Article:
Although most Russians support the idea of a unified history textbook, polling data shows that only a minority believe in ideological uniformity and state interference in the interpretation of historical facts. This apparent contradiction reflects the difference between the paternalistic worldview widespread among Russian citizens and the intentions of the Russian authorities to impose the 'Putin-Medinsky' propaganda doctrine on them. The idea of a single interpretation of history appears least appealing to the younger generations – those who graduated from school in the last ten years and have witnessed attempts to instil 'the fundamentals of Orthodoxy,' 'traditional values,' and 'spiritual bonds'. Nevertheless, the percentage of those who accept government interference in the interpretation of history has increased from 22% to 34% over the past decade.
The recent ideologisation of school education has affected all levels and aspects of the educational process, with history education being the primary target. 'Putinism's ideology' has a distinctly retrospective character – it says little and is vague about the future and its values, and primarily focuses on the 'reinterpretation' of the past. In its current form, it is most concentrated on justifying the war, with historical narratives, particularly the fundamental concept of historical enmity and confrontation between Russia and the West, playing a pivotal role. Unlike the Soviet era, when the ideology of confrontation with the Western world had doctrinal foundations (the West was seen as the realm of regressive capitalist ideology), today's ideology is largely derived from historical experience.
The first systematic attempt by the state to control history took place in 2012 when Putin first presented the program of state conservatism (traditional values and 'pieties'). At that time, he publicly supported the idea of unifying the teaching of history in Russian educational institutions and proposed creating a 'unified canonical approach to the essential, fundamental, vital historical epochs for our country.' From that moment on, the introduction of new narratives and the rewriting of old ones that did not fit Russia's new positioning began to gain momentum, reaching its peak after the full-scale invasion of Ukraine.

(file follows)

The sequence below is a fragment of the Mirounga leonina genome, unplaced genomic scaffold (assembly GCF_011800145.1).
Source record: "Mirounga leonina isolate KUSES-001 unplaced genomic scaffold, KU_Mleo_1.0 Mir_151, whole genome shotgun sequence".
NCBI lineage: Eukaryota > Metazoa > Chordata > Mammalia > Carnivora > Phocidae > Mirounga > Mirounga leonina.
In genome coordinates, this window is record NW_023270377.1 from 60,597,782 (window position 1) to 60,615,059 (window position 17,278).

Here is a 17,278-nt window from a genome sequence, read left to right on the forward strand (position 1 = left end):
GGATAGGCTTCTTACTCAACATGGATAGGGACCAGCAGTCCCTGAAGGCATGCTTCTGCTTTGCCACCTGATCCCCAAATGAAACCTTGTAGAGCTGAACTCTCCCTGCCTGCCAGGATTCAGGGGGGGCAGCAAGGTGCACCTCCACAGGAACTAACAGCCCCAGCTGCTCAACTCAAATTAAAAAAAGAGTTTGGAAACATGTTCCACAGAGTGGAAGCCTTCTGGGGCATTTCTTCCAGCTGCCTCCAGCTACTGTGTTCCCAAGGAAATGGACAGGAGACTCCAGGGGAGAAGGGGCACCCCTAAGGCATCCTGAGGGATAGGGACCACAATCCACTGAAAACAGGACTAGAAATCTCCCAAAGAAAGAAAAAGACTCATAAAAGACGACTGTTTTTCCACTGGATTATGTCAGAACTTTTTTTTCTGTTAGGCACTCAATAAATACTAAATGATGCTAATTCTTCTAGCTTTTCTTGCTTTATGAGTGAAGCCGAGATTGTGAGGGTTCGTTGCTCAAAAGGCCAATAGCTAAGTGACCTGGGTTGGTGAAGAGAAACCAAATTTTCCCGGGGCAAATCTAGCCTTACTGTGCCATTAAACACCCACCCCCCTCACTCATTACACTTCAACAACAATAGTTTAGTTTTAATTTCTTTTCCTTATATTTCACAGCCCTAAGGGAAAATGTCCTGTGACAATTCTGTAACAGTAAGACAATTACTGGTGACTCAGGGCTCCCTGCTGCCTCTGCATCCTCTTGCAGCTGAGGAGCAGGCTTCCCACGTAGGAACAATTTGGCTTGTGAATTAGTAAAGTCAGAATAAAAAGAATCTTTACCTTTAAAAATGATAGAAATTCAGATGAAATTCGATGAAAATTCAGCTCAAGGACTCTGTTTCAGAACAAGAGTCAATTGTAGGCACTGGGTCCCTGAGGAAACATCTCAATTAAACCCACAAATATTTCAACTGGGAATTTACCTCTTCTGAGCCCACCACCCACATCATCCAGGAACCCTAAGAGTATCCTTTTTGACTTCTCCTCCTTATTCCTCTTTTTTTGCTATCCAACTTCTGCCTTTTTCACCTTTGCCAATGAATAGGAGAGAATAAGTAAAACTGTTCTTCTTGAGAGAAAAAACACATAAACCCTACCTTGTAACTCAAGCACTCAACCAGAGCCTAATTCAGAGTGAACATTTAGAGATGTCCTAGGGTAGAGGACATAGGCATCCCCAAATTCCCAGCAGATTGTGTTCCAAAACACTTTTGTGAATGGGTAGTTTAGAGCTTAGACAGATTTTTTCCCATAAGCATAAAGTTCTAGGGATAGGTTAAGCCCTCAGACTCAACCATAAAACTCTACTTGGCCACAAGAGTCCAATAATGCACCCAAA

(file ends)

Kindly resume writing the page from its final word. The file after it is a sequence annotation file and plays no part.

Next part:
Moreover, the Russian textbook market is almost entirely controlled by structures close to Arkady Rotenberg, who is believed to have long-standing friendly relations with Putin. As a consequence, the rewriting of the history taught in schools was a relatively easy process for the Russian authorities. In 2022, references to Ukraine were hastily removed from Russian textbooks, and in 2023, with the involvement of Vladimir Medinsky, a new revised history textbook for grades 10-11 was released, mandatory for use in all Russian schools from September 1. 'Medinsky's textbook' is filled with value judgments and promotes anti-Western narratives ('the West's fix-it idea was to destabilise the situation inside Russia', the scenario of 'Russia's division was already rehearsed by NATO in the example of Yugoslavia,' and more). In 2024, the same team of authors will prepare new history textbooks for grades 5-9.